Peritoneal Mesothelioma

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Peritoneal Mesothelioma

Malignant mesothelioma is a relatively rare type of cancer that only develops in people who have experienced long-term or repeated exposure to asbestos. In America, peritoneal mesothelioma cases account for approximately 25% of the 2,000 to 3,000 reported cases of mesothelioma each year

Peritoneal mesothelioma develops in the abdomen, in the mesothelial cells that form the peritoneum. The peritoneum is a membranous layer that is made up of two sub-layers —the parietal layer and the visceral layer. The parietal layer covers the abdominal cavity, while the visceral layer surrounds abdominal organs. Together, these two layers provide support and protection for abdominal organs and the abdominal cavity as a whole.

How Does Asbestos Cause Peritoneal Mesothelioma?

There are two main theories regarding the method by which asbestos exposure leads to the development of peritoneal mesothelioma:

Asbestos fibers are ingested, and these fibers work their way from digestive organs into the
membrane via the lymphatic system.

Regardless of how asbestos fibers actually enter the peritoneal layers, once they do enter the membrane, the body is unable to expel them. The fibers become trapped in the peritoneal membrane, and over a period of two or more decades, they cause certain changes in the mesothelial cells of the peritoneum.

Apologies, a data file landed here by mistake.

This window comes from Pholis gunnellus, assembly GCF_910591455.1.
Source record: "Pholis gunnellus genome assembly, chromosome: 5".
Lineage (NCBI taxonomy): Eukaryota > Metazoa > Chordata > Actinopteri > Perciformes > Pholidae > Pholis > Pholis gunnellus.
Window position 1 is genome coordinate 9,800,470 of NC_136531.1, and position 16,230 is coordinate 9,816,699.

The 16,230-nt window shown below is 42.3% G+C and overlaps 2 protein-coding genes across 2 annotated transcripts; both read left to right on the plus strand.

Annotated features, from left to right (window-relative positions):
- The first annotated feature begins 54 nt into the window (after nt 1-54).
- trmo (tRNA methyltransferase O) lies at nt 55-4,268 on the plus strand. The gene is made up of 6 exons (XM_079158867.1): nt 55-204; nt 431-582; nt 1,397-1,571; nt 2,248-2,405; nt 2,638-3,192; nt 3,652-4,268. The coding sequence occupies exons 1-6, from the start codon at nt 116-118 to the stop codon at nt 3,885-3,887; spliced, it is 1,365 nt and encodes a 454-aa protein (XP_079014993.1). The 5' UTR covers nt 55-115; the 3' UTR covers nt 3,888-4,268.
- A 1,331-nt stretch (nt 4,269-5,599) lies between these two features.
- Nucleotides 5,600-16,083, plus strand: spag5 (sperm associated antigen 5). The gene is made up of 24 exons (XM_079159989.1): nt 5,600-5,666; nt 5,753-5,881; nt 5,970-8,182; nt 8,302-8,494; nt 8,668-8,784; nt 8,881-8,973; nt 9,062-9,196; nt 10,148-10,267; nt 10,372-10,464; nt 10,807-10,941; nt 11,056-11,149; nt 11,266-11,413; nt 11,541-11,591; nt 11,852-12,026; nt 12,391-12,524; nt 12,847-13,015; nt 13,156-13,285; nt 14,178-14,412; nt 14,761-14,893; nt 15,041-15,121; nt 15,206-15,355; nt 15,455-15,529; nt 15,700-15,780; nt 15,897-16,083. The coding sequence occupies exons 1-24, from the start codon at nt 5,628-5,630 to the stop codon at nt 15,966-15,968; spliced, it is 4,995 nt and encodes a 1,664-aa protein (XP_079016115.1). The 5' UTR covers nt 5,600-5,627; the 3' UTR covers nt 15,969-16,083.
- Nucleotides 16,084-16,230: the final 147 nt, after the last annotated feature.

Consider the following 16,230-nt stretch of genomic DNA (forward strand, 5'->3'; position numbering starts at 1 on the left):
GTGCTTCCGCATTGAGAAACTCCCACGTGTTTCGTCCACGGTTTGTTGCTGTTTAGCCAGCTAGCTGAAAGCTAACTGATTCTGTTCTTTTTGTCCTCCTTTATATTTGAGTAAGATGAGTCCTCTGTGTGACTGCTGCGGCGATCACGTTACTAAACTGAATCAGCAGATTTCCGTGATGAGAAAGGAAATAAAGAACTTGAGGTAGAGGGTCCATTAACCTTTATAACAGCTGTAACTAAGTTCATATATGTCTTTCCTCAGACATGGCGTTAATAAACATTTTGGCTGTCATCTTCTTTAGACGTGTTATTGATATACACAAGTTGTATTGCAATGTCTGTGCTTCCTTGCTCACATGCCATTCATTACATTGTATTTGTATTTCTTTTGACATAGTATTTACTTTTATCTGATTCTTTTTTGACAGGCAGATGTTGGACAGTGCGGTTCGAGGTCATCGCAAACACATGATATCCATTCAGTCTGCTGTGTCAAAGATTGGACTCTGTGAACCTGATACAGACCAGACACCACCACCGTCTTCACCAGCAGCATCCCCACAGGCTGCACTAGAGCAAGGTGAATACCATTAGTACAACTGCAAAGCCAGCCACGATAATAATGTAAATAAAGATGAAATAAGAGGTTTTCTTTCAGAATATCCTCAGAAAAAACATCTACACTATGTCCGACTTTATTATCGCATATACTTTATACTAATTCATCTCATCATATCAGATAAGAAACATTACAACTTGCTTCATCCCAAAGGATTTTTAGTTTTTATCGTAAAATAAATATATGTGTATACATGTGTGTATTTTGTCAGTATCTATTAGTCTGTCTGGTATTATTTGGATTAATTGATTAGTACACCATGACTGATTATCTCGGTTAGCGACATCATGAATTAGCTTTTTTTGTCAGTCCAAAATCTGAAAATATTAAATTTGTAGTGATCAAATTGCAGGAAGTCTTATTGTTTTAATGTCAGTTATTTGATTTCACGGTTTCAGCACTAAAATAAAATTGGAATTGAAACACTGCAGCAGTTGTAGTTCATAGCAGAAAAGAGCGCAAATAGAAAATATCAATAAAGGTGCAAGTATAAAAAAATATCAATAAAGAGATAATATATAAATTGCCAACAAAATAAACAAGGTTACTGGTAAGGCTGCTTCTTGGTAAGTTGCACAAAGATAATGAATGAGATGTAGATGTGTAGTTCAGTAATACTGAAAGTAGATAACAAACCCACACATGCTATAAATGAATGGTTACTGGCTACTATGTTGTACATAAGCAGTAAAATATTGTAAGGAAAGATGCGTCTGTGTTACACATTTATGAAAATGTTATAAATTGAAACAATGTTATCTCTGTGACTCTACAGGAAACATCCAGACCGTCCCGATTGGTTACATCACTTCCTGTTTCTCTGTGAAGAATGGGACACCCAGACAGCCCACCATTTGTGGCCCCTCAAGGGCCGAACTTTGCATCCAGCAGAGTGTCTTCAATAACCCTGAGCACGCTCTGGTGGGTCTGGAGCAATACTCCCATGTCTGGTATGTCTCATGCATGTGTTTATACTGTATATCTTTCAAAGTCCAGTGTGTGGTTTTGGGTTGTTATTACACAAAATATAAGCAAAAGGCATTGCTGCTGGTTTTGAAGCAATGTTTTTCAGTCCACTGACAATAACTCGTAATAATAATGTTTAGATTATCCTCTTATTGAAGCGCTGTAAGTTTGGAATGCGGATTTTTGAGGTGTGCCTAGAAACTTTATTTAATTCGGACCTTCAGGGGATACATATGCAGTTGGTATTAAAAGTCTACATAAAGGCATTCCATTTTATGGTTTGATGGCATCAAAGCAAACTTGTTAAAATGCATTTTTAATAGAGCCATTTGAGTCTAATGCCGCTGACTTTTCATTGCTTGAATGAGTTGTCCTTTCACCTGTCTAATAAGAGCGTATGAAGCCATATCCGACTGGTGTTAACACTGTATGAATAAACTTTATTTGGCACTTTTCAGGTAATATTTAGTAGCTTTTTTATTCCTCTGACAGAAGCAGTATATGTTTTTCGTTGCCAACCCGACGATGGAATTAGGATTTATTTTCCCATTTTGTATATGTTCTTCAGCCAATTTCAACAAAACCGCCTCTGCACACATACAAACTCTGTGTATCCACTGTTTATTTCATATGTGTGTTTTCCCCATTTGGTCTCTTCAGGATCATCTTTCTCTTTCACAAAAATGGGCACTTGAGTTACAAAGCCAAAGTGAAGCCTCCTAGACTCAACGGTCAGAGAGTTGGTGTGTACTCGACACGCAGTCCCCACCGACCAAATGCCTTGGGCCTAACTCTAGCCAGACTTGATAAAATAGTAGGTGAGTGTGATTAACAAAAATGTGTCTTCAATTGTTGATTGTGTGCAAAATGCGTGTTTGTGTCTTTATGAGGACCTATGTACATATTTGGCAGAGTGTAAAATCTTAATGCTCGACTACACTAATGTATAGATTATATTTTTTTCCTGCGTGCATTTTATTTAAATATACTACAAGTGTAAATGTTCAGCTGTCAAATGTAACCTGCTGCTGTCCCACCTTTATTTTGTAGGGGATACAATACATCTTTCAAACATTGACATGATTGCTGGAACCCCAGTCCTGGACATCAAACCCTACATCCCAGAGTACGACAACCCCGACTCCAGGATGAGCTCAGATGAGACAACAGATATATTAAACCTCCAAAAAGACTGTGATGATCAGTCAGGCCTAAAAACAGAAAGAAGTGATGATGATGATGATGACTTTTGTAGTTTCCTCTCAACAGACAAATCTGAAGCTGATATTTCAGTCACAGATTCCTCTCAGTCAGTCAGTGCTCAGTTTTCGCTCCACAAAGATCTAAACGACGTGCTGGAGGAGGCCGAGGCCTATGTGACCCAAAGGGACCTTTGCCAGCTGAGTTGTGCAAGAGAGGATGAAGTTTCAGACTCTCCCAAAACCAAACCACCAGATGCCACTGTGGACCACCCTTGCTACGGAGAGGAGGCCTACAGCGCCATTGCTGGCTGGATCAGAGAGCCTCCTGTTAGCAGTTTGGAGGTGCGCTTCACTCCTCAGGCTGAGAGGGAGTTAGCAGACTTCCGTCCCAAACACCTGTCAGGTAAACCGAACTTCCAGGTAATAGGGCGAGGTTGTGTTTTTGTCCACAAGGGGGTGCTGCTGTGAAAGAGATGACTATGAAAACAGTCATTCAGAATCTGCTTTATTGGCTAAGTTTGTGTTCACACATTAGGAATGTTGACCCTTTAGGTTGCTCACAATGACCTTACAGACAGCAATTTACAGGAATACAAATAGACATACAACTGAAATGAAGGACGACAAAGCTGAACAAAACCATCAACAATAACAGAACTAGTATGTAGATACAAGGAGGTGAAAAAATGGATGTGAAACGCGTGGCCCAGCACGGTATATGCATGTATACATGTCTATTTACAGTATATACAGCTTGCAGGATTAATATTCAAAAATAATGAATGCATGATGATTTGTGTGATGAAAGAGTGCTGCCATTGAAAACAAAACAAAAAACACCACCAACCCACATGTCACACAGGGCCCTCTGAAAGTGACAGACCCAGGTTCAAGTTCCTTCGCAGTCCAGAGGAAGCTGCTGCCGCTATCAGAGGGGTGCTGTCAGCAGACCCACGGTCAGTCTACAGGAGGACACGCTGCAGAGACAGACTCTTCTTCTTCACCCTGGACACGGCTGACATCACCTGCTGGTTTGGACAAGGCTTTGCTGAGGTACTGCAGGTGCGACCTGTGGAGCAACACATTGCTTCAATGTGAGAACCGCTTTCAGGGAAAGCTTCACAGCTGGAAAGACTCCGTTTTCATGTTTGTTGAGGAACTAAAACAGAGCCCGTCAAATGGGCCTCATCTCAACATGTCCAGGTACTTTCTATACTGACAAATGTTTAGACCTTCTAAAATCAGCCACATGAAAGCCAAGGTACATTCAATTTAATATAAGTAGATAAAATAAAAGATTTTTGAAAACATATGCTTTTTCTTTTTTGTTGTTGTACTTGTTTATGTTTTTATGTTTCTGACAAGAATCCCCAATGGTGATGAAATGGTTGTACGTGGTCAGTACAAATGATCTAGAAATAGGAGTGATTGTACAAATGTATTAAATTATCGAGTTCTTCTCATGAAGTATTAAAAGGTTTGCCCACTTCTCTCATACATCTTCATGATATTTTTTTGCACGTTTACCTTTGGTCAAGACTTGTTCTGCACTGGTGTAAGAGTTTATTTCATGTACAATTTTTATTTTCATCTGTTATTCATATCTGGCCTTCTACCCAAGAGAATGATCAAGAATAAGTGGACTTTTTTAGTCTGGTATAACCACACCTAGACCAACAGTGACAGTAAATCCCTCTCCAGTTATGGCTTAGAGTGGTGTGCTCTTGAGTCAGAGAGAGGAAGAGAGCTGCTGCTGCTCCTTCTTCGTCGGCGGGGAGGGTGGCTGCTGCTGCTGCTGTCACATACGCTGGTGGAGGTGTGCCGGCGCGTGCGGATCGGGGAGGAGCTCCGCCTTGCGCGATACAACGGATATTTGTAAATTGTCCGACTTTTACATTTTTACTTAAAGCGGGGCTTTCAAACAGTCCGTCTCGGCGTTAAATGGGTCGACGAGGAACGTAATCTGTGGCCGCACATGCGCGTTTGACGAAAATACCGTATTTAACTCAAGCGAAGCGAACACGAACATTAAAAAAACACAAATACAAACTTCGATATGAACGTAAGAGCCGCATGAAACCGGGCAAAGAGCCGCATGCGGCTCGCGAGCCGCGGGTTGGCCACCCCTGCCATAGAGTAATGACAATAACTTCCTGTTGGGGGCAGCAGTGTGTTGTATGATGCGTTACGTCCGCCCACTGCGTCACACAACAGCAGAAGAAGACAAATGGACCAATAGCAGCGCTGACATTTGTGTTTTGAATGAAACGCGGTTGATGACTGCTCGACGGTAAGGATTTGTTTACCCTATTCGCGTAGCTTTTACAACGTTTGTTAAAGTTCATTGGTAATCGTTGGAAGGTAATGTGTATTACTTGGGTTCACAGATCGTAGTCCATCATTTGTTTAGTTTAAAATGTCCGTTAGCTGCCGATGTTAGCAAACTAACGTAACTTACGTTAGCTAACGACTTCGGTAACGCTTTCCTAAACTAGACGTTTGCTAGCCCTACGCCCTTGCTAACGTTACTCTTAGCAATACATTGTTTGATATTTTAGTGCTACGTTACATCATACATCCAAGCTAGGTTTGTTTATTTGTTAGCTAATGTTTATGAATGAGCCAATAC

The exact way in which asbestos fibers cause changes in these mesothelial cells is uncertain. One theory is that asbestos fibers provoke long-term inflammation and irritation that eventually causes mesothelial cells to become cancerous. When cells become cancerous, they lose the ability to regulate their own division and growth.

Cancerous mesothelial cells divide and grow without restraint; this uncontrolled cell growth causes thickening of the peritoneum and the build-up of fluid in the peritoneal layers. Over time, as cancerous cells continue to divide, tumors form.

Symptoms of Peritoneal Mesothelioma

Most peritoneal mesothelioma symptoms are caused by membrane thickening, fluid build-up, and eventual tumor development, all of which put pressure on internal organs.

Symptoms of peritoneal mesothelioma include:

Abdominal pain or swelling

Changes in bowel habits (such as diarrhea or constipation)

Development of lumps under the skin on the abdomen

Night sweats or fever

Unexplained weight loss

Nausea or vomiting

• Anemia

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